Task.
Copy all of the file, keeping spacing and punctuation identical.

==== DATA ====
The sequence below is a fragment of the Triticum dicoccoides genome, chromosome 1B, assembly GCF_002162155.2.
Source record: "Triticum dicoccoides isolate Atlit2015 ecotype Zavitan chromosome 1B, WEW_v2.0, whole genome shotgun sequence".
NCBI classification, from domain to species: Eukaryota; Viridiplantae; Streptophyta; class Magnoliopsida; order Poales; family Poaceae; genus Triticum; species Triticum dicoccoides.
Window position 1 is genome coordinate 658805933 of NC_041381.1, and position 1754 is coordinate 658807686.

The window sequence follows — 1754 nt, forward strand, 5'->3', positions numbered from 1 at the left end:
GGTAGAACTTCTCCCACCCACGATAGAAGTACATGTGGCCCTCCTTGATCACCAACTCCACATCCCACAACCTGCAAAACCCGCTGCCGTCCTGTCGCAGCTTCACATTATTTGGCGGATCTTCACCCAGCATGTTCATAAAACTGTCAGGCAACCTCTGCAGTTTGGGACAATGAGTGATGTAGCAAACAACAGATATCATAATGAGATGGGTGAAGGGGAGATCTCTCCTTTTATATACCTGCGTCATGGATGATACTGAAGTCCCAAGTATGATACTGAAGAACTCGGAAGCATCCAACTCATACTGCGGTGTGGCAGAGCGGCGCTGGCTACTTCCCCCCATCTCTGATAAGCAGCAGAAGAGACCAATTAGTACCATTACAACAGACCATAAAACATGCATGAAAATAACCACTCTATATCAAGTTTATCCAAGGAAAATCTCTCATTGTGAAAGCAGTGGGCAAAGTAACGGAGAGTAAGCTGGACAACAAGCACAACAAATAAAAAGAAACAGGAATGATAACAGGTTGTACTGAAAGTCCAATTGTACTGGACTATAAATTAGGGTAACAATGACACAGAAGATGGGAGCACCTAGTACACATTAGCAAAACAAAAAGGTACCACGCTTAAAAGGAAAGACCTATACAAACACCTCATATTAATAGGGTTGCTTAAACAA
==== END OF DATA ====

The sequence below is a fragment of the Triticum dicoccoides genome, chromosome 1B, assembly GCF_002162155.2.
Source record: "Triticum dicoccoides isolate Atlit2015 ecotype Zavitan chromosome 1B, WEW_v2.0, whole genome shotgun sequence".
NCBI classification, from domain to species: Eukaryota; Viridiplantae; Streptophyta; class Magnoliopsida; order Poales; family Poaceae; genus Triticum; species Triticum dicoccoides.
Window position 1 is genome coordinate 658805933 of NC_041381.1, and position 1754 is coordinate 658807686.

The window sequence follows — 1754 nt, forward strand, 5'->3', positions numbered from 1 at the left end:
GGTAGAACTTCTCCCACCCACGATAGAAGTACATGTGGCCCTCCTTGATCACCAACTCCACATCCCACAACCTGCAAAACCCGCTGCCGTCCTGTCGCAGCTTCACATTATTTGGCGGATCTTCACCCAGCATGTTCATAAAACTGTCAGGCAACCTCTGCAGTTTGGGACAATGAGTGATGTAGCAAACAACAGATATCATAATGAGATGGGTGAAGGGGAGATCTCTCCTTTTATATACCTGCGTCATGGATGATACTGAAGTCCCAAGTATGATACTGAAGAACTCGGAAGCATCCAACTCATACTGCGGTGTGGCAGAGCGGCGCTGGCTACTTCCCCCCATCTCTGATAAGCAGCAGAAGAGACCAATTAGTACCATTACAACAGACCATAAAACATGCATGAAAATAACCACTCTATATCAAGTTTATCCAAGGAAAATCTCTCATTGTGAAAGCAGTGGGCAAAGTAACGGAGAGTAAGCTGGACAACAAGCACAACAAATAAAAAGAAACAGGAATGATAACAGGTTGTACTGAAAGTCCAATTGTACTGGACTATAAATTAGGGTAACAATGACACAGAAGATGGGAGCACCTAGTACACATTAGCAAAACAAAAAGGTACCACGCTTAAAAGGAAAGACCTATACAAACACCTCATATTAATAGGGTTGCTTAAACAA